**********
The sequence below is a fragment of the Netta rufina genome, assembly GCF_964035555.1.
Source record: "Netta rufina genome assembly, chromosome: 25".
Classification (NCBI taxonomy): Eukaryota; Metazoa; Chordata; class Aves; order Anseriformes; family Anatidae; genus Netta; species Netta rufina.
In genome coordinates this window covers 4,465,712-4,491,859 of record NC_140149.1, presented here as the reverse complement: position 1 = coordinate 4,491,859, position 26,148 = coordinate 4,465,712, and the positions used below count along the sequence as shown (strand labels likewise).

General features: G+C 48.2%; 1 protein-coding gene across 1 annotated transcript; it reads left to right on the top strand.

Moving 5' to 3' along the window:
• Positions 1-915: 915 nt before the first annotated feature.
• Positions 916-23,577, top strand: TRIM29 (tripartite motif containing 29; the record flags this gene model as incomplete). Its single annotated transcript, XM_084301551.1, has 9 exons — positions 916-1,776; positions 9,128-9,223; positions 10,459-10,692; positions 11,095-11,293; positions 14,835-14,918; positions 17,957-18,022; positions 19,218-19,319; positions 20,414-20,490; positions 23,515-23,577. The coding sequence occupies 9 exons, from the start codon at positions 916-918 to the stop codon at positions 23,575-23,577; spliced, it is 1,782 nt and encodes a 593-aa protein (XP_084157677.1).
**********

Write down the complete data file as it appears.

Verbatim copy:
The sequence below is a fragment of the Netta rufina genome, assembly GCF_964035555.1.
Source record: "Netta rufina genome assembly, chromosome: 25".
Classification (NCBI taxonomy): Eukaryota; Metazoa; Chordata; class Aves; order Anseriformes; family Anatidae; genus Netta; species Netta rufina.
In genome coordinates this window covers 4,465,712-4,491,859 of record NC_140149.1, presented here as the reverse complement: position 1 = coordinate 4,491,859, position 26,148 = coordinate 4,465,712, and the positions used below count along the sequence as shown (strand labels likewise).

General features: G+C 48.2%; 1 protein-coding gene across 1 annotated transcript; it reads left to right on the top strand.

Moving 5' to 3' along the window:
• Positions 1-915: 915 nt before the first annotated feature.
• Positions 916-23,577, top strand: TRIM29 (tripartite motif containing 29; the record flags this gene model as incomplete). Its single annotated transcript, XM_084301551.1, has 9 exons — positions 916-1,776; positions 9,128-9,223; positions 10,459-10,692; positions 11,095-11,293; positions 14,835-14,918; positions 17,957-18,022; positions 19,218-19,319; positions 20,414-20,490; positions 23,515-23,577. The coding sequence occupies 9 exons, from the start codon at positions 916-918 to the stop codon at positions 23,575-23,577; spliced, it is 1,782 nt and encodes a 593-aa protein (XP_084157677.1).